The airbag: How I switched my car’s emirate

The Clio now lived in Abu Dhabi, whereas I reside in Dubai, so a trans-emirate registration transfer was required. In case you have never been through this ordeal, be warned that it can be a rather convoluted one.

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Having made do without a car for the past two years – something that you can actually swing as a motoring journalist, thanks to a steady stream of test vehicles – I recently took the plunge and purchased a new (second-­hand) set of wheels to fill my garage space.

As it turns out, the vehicle in question – a ­Renaultsport Clio 182 Cup – is one that I have owned in the past, and I fancied reacquiring it, having fortuitously tripped across it five years after I was forced to part with it. At the time of its original disposal, it seemed I would be leaving the UAE, hence the reluctant sale.

To cut a long story short, the Clio now lived in Abu Dhabi, whereas I reside in Dubai, so a trans-­emirate registration transfer was required. In case you have never been through this ordeal, be warned that it can be a rather convoluted one.

The first step was to meet the seller with all the relevant documents at the Abu Dhabi Police GHQ. Ownership transfer, which cost Dh420, involved deregistering the car in Abu ­Dhabi and surrendering the number plates. Given that the car now had no plates, I had to find a recovery truck to transport the car back to Dubai. Fortunately, there was one prowling nearby, and its driver asked for Dh250 to deliver the car to the Dubai RTA, where the vehicle would have to pass inspection (this cost Dh140) to subsequently earn a set of Dubai plates and be road-registered in my name. The alternative is to drive the car with its existing plates to the emirate of its new registration, then remove those plates and take them back to the original emirate to de­register it.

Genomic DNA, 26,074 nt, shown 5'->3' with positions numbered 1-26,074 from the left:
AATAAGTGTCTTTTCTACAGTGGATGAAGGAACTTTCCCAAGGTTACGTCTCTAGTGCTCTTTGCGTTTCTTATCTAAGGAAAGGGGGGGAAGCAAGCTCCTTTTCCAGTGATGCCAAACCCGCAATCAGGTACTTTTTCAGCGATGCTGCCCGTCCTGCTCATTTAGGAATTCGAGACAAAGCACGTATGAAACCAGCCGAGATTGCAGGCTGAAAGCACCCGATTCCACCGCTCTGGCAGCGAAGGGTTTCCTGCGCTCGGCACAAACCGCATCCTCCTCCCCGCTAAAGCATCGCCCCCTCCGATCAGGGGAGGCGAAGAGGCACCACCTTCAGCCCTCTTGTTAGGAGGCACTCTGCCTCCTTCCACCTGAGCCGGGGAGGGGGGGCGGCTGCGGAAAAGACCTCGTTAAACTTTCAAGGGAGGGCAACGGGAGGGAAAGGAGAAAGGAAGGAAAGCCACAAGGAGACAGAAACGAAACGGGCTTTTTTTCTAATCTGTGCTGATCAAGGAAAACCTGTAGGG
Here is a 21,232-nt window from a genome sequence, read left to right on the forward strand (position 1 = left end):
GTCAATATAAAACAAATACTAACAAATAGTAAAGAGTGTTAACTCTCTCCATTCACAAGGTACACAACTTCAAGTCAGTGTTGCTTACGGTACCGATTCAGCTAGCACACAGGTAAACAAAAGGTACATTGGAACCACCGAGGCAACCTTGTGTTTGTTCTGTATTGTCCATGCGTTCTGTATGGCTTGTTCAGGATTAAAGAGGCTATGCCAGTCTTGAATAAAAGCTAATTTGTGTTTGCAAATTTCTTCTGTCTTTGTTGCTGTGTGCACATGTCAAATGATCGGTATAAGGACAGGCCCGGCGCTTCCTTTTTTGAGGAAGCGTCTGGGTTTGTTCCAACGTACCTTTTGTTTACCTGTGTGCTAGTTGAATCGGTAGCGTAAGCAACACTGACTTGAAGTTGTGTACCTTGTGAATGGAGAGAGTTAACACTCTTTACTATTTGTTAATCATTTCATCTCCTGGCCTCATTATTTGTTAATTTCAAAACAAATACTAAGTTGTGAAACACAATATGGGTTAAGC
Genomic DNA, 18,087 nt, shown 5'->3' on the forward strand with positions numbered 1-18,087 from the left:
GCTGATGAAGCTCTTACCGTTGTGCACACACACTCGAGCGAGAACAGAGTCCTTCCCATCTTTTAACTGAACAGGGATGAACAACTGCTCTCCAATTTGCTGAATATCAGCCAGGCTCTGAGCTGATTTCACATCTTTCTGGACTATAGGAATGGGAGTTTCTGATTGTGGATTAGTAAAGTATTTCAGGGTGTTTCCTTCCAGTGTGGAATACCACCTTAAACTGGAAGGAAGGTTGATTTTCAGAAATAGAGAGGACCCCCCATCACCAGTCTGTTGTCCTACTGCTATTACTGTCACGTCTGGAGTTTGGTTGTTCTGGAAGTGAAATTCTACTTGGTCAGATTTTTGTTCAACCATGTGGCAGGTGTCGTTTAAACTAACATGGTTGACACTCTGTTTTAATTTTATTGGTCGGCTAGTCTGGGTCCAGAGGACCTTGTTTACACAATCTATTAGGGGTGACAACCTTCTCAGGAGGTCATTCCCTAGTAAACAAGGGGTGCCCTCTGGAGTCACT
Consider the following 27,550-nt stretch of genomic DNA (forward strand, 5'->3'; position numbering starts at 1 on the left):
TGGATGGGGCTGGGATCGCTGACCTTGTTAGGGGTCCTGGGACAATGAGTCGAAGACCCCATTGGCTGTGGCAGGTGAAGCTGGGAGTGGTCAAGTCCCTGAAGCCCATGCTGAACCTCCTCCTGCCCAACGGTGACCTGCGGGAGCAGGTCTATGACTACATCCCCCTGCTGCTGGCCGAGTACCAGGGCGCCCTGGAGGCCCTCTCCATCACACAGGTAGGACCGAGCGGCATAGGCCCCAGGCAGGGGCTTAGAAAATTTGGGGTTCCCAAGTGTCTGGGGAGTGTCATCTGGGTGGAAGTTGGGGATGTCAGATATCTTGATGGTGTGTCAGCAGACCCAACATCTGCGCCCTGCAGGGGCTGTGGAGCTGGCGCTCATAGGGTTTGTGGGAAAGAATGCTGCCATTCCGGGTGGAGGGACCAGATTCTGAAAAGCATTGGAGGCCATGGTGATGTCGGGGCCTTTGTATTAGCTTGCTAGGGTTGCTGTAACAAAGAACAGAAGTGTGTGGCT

If you’re contemplating a similar purchase, I would encourage you to make sure the car is registration-­worthy before you hand over cash to the seller. I didn’t do this, so it wasn’t a pleasant moment when the car failed the Dubai RTA inspection on several counts. Because the car still had no plates, I couldn’t drive it away, and it was now 10pm, so I had to leave the car on the premises overnight.

I returned the following morning and dialled up another tow truck to get the car off to the garage for the necessary repairs and a new set of tyres. Then it needed to be trucked back to the RTA for another inspection (it cost Dh35 the second time around). The Clio made the grade on this occasion, so I could then get third-party insurance (Dh900) and go through the rest of the registration paperwork (Dh480).

All of these added costs were expenses that I hadn’t initially budgeted for, so I encourage you to factor these into the car’s price if you’re planning on purchasing and “exporting” a car.

It’s also worth getting the car inspected by a trusted garage or mechanic before you complete the purchase, to ensure there are no nasty surprises at the inspection bay when you take it for registration. The process can differ from emirate to emirate, too.

motoring@thenational.ae